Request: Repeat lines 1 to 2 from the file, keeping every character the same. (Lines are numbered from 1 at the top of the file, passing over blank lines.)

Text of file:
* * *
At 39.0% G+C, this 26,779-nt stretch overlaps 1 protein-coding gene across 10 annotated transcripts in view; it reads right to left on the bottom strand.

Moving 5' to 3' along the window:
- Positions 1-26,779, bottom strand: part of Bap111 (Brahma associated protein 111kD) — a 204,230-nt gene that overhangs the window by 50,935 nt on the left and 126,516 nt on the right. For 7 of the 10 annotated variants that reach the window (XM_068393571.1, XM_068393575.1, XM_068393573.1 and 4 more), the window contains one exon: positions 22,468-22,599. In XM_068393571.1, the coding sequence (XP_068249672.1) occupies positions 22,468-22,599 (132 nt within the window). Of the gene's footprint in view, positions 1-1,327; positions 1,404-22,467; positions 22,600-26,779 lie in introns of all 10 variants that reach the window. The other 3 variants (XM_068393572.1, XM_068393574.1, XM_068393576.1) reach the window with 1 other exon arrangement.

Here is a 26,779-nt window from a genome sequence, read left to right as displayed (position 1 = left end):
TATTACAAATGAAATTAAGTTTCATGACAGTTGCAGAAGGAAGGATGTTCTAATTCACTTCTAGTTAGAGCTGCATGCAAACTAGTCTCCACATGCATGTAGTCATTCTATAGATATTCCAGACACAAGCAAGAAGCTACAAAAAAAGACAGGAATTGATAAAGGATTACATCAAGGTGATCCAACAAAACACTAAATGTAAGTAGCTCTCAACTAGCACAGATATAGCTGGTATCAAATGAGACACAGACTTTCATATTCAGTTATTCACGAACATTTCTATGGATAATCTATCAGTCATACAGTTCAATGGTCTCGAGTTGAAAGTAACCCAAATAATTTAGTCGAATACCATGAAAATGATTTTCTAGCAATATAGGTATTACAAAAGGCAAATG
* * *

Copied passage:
At 39.0% G+C, this 26,779-nt stretch overlaps 1 protein-coding gene across 10 annotated transcripts in view; it reads right to left on the bottom strand.

Moving 5' to 3' along the window: